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Month: July 2012

Re: [trinity-devel] (glibc 2.16.0?) [was Re: [trinity-devel] tdebase - ftbfs - rpcgen - cannot find any C preprocessor]

From: Darrell Anderson <humanreadable@...>
Date: Tue, 10 Jul 2012 09:20:02 -0700 (PDT)
> > On my system, 'whereis -b cpp' indicates the location is /usr/bin --- an FHS
> > standard location. Where is that file installed in Arch? Or is the file name
> > changed in Arch? That would be the path to add with the -Y switch.
> In the same spot:
> 22:13 archangel:/dat_e/abs/util-linux> whereis -b cpp
> cpp: /usr/bin/cpp

As /usr/bin is a standard FHS location, I'd like to know where rpcgen is hard-coded to look for the cpp executable. I hope this is not Yet Another WTF example of egghead development.

> ((You really need to install and run at least one partition
> of Arch. Talk about the excitement of trying to iterate down to a final finished
> project the size of TDE when the foundation is constantly changing -- wow!
> It never gets old...))

I don't have that kind of energy. :-) Rolling releases tend to sound like a great idea, but these kinds of problems discourage me from going down that road.

> Seriously, I think there has rarely been any 3 month stretch
> before in recent history where so many of the underlying libraries have had
> significant upstream changes as TDE has tried to dial in a next release -- not to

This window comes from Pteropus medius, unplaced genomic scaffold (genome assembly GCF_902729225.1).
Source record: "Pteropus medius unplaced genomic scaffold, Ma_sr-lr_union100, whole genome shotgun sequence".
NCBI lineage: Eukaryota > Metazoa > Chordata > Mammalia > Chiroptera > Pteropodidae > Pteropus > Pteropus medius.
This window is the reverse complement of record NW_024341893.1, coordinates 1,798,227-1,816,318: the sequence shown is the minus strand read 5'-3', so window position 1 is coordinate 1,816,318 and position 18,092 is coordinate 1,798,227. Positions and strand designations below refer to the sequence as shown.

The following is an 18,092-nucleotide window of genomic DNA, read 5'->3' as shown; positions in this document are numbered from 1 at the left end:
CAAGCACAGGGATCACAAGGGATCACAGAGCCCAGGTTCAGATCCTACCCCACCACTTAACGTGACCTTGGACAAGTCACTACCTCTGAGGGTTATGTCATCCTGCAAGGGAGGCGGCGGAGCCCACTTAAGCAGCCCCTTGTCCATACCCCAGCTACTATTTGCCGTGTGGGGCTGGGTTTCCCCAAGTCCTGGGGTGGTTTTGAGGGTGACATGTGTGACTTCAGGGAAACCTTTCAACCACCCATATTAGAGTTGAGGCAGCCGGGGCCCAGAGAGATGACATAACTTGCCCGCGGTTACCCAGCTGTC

> mention one with the polish and improvement that TDE has undergone to get to
> the point of this R14 release.
> Little more time on the front end -- better reviews, less
> bugs on the backend :)

I suspect people working with other projects have experienced the same issues. A significant difference is they have more people participating, group knowledge levels are higher and deeper, and therefore they can resolve these bumps faster. Possibly, because those other projects have many more people staying in contact with these upstream groups, I suspect these types of changes get forewarned in one manner or another to those other groups but not to us.

These upstream changes greatly reflect the scratch-your-own-itch mentality. The upstream developers might forewarn everybody of upcoming changes, they might not, but they are going to do whatever they want. Not to mention that the developers who participate in these dependent upstream projects like gcc and glibc are mostly paid programmers working for the big shots in the industry, such as RedHat. They aren't going to wait for people in small projects to voice an opinion.

I think the overall problem is free/libre software changes at a relentless and unforgiving pace. Free source code is just too much to resist for most software geeks, so they tweak, and they tweak, and they tweak.... :-)